#8 This Harvard v. Cornell program from 1983 plays off the famous New Yorker’s view of the world but features the Ivy League mascots looking west!


#7 While technically not purely a football program since they played by rugby rules for a few years, this Stanford v. California program is an evocative image of collegiate sports


#6 Washington Evening Star illustrator Gib Crockett illustrated Army v. Navy programs for over 40 years. This classic from 1953 shows an enthused fan ready to play at home!


#5 This 1920 beauty from the classic Harvard v. Yale series shows artful images of leather head players with a brilliant and subtle use of color


#4 The famous illustrator Russell Patterson contributed to the genre of football programs with this Art Deco gem from the 1930 Yale-Army game


#3 This fantastic cover, done by J.D. Whiting, featuring “The Game” brings you back to the sport of 100 years ago with joy


#2 Byrd Epps, a student at Penn (’20), shows a perplexed angel standing atop the earth with a scale in this 1919 Cornell Penn Thanksgiving day classic

byrd epps


#1 It is only fitting that the greatest illustrator of college programs, Gib Crockett, did this gem of an enthusiastic fan trying to take the goal post home through 30th Street Station for the 1957 Army Navy Game:

We have a wide selection of vintage college football programs on our website:


Collegiate Flag Pins

April 30, 2016

Classic collegiate pins in the shape of a flag is a nice collectible item and a nice way to show off your school spirit. Most of the pins alumni find desirable were produced in the 1910s, ’20s and ’30s.


The most elegant are those made of sterling silver, which almost always have a “sterling” mark on the rear of the pin. The sterling designation means that the metal is 92.5% silver, with the remaining consisting of other metals.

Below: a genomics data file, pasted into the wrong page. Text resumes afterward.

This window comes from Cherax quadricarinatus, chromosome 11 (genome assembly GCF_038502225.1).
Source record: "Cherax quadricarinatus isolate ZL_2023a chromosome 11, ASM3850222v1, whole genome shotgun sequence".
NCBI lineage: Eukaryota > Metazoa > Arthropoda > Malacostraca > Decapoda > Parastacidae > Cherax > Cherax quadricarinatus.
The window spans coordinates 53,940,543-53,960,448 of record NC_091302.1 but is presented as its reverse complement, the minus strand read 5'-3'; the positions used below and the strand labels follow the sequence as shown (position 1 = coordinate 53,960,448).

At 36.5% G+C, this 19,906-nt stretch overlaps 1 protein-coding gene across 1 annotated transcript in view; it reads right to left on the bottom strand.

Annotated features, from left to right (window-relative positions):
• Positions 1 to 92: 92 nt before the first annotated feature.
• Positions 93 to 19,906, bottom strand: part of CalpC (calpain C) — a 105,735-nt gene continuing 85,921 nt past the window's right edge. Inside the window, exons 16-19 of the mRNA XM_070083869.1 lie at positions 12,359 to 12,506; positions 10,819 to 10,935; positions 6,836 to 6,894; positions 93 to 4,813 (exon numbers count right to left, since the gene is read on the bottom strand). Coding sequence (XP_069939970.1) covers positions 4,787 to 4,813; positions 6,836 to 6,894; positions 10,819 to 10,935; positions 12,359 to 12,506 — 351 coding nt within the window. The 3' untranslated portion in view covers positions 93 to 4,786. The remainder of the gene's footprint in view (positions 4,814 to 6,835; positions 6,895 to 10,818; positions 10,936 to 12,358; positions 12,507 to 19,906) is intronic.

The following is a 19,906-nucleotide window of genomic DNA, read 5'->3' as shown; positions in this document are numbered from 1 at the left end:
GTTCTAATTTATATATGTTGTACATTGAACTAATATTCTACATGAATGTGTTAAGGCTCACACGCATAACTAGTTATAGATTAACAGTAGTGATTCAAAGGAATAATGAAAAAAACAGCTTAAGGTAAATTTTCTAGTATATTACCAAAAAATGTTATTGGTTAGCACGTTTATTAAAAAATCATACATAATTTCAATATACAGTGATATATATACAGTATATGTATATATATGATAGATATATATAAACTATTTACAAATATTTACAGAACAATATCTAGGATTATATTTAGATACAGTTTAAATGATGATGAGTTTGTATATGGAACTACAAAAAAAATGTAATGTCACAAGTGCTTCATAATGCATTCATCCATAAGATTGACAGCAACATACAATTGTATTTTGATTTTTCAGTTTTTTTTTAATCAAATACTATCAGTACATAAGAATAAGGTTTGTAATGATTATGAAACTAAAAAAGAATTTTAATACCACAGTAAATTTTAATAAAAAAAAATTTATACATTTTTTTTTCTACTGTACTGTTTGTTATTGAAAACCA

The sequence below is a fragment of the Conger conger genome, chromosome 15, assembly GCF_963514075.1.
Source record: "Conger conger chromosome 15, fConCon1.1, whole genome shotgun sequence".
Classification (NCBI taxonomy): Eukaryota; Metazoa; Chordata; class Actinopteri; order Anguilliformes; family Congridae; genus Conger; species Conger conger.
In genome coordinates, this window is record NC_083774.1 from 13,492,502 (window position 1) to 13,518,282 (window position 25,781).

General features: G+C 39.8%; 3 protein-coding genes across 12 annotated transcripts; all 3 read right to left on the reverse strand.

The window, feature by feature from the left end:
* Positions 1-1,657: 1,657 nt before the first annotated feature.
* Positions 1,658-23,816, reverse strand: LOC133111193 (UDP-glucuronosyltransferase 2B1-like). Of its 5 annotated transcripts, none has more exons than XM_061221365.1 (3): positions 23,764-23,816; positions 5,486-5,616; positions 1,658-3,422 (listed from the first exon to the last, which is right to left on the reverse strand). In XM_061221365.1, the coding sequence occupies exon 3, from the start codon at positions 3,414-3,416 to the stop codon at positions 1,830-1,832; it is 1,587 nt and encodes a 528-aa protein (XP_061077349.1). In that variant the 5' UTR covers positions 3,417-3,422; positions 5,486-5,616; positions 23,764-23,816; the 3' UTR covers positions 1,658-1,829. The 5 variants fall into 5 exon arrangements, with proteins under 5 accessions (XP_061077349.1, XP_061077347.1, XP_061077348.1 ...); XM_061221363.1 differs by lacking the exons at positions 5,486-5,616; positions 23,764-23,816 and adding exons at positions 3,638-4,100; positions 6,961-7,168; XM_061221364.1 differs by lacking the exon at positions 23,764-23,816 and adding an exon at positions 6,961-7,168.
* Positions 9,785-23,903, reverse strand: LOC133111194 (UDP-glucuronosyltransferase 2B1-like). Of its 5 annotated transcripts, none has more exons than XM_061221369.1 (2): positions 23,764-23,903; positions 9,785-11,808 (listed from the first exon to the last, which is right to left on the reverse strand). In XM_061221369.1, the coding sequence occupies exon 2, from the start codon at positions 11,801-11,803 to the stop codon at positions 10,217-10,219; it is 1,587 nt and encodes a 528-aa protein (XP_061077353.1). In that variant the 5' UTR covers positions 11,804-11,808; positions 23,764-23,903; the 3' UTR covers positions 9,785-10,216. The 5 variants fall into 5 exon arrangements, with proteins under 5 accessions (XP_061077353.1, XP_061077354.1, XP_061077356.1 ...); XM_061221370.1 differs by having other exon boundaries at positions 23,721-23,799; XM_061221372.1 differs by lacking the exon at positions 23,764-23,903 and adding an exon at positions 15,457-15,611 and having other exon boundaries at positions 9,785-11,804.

Many pins are made in a cloisonné fashion with an enamel material for the actual flag:



brown flag

We have a nice selection of pins and other collegiate items on our website:


College Pins and Buttons

April 15, 2016

Pins featuring the name and colors or your alma mater are a nice way to show affinity to the college you love and support. We’re not sure how far back collegiate pins go; the first reference we could find was to a Bowdoin College pin referenced in the New York Times in November 1892, “A college pin has at last made its appearance. It is in the shape of a small square silver button, and across its white enameled fact is the word Bowdoin.”

Collegiate buttons mirror the evolution of buttons in the political sphere. Although their history can be traced back earlier, the first buttons widely used in a presidential campaign were in 1896. For those a little rusty on their 19th century history that was William McKinley vs. William Jennings Bryan. The first pin-back style button was patented in 1896.